Porcine Epidemic Diarrhea is likely not at the forefront of poultry producers' minds, but maybe it should be. Christine McCracken, senior research analyst for the Cleveland Research Company, told an audience at the USPOULTRY Financial Management Seminar the disease that was first reported in the United States in May could cause a shortage of pork products and lead consumers to seek poultry as an alternative.

The disease was first diagnosed about 40 years ago in Great Britain. Since then there have been sporadic outbreaks in Europe, and it has been an endemic pig disease in Asia since 1982. Since it was first reported in Iowa in May, as many as 200 herds have been affected by the disease 13 states. Because the majority of the nation's hog production is housed in the affected states, and so little is known about treating the disease, Porcine Epidemic Diarrhea's threat to the pork industry is serious.

"Right now, it is relatively small, but its impact could be huge. If there's a lot less pork out there, consumers will turn to poultry," McCracken said. "That's the opposite of what we were expecting. We were expecting there to be a lot of pork."

The disease, new to the United States, remains an enigma. Producers don't know how it spreads, McCracken said, but some think it may be airborne. And the disease has the potential to have a 100 percent mortality rate in farrowing barns, according to McCracken.

The swine industry had been moving into a major expansion phase, McCracken said, as hog producers were managing risks well. But when the Porcine Epidemic Diarrhea scare hit, the pork industry's expansion potential was essentially eliminated, McCracken said.

Poultry poised to overtake pork as leading global protein

While the latest disease challenge for the pork industry can help give poultry a boost, poultry is already gaining momentum in the competition for global protein consumption. Presently, pork is the leading animal protein consumed worldwide, but poultry is quickly gaining, McCracken said.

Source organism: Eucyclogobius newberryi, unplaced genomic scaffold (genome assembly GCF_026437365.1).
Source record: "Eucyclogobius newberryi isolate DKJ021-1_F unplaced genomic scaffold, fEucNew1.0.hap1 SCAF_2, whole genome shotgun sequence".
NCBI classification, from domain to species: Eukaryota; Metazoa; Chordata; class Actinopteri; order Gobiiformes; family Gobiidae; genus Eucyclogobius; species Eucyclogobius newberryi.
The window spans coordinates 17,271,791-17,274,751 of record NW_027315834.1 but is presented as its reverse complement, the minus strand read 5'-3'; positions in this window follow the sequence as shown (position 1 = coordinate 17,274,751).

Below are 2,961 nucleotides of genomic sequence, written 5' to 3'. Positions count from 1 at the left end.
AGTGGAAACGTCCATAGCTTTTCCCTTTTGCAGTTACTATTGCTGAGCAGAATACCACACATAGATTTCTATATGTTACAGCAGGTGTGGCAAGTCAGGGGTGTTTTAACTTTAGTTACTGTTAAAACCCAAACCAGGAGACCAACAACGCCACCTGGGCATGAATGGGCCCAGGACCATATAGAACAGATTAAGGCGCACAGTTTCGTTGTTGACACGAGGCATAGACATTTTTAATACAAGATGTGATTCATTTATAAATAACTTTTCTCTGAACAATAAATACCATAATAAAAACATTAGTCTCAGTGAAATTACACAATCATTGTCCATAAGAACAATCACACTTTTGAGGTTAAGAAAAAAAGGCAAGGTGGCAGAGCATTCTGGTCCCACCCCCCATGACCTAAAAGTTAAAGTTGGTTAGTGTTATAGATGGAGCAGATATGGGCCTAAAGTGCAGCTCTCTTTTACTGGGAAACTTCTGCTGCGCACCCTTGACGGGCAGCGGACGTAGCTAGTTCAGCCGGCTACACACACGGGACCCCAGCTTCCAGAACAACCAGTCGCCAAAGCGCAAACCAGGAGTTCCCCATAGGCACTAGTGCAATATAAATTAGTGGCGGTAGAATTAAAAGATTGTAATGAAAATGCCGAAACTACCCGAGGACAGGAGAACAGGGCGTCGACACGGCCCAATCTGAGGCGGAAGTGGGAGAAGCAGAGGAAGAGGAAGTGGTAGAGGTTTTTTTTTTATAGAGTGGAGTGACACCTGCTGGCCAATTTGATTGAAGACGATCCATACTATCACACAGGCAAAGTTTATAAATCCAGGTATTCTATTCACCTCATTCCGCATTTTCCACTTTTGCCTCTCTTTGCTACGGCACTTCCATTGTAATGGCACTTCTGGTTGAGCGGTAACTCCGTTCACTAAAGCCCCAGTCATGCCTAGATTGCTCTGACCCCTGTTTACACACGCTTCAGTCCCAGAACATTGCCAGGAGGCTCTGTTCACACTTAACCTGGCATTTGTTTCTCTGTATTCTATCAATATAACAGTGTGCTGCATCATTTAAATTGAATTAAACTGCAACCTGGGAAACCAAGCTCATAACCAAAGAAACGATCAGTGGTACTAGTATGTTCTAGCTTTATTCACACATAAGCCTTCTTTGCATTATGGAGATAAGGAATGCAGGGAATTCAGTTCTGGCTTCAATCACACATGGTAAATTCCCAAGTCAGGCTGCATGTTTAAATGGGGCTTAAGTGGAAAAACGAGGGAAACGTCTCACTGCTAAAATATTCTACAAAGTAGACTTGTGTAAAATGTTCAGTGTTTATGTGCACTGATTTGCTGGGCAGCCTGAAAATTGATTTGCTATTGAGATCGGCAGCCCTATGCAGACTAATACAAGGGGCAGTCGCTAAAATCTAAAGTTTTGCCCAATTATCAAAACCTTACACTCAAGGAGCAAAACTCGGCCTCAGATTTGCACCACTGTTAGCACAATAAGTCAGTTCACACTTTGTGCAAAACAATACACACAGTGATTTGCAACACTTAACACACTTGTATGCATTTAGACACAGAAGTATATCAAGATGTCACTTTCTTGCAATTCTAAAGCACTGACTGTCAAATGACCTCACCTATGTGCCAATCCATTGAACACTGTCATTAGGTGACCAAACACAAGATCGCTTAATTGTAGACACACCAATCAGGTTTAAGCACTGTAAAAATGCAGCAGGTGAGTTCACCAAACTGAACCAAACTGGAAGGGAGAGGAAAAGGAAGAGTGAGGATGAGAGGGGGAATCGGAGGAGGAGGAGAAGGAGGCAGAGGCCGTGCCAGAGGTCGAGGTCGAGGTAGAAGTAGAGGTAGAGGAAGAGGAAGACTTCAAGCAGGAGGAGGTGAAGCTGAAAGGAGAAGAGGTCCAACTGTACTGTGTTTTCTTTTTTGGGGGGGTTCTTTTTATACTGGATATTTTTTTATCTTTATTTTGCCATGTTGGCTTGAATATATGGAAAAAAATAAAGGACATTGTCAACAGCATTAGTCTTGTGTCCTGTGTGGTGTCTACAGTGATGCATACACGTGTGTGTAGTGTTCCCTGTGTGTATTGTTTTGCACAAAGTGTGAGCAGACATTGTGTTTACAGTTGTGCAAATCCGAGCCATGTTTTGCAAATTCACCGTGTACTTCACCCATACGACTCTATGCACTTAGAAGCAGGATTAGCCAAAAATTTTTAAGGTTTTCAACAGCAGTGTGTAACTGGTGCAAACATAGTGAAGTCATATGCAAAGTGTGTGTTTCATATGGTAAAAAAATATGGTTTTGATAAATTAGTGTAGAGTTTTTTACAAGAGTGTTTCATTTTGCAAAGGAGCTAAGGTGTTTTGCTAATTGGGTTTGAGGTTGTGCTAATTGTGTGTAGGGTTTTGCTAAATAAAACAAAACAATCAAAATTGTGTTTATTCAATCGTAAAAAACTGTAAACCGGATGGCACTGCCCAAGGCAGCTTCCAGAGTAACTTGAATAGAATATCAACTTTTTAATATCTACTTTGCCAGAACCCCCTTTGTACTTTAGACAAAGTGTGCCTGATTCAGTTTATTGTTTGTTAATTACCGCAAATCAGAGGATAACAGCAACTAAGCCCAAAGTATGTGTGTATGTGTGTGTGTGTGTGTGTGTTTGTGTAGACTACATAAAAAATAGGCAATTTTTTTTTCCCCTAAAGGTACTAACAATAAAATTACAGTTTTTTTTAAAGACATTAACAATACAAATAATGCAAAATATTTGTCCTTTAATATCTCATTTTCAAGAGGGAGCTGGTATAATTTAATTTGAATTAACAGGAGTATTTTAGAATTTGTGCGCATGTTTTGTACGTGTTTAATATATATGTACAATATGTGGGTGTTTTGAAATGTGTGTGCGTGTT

Poultry is presently the most consumed protein in the United States, but it still trails pork on a worldwide scale. According to figures she obtained from the USDA, worldwide poultry consumption was just under 14 kilograms in 2005, compared to pork's global per capita consumption of around 15.5 kilograms. However, projected figures for 2030 show that per capita consumption of pork will back off to just a little more than 15 kilograms, while poultry's will grow to beyond 17 kilograms.

McCracken said more consumers are moving to chicken in other countries because it is less expensive than other proteins, plus access to poultry is growing in some countries where there was less access.

Global demand for poultry offers challenges in domestic production

As the demand for poultry grows worldwide, McCraken posed the underlying question of who is going to produce it.

"Is it going to be a U.S. product that's exported, and if so, how do we think about the demands of that customer base relative to our own? Or is it going to be produced there," she said.

If poultry production picks up in other parts of the world, McCracken said the biggest concern for the U.S. poultry industry will be one it has already been dealing with in 2012 and 2013 - feed supplies. Despite, anticipated increases in global corn and soybean supplies later in 2013, other countries that produce both feed products and poultry are more likely hold onto their feed inventories.

"Our grain flows are going to change. We need to be worried about grain availability as production of chicken increases," she said.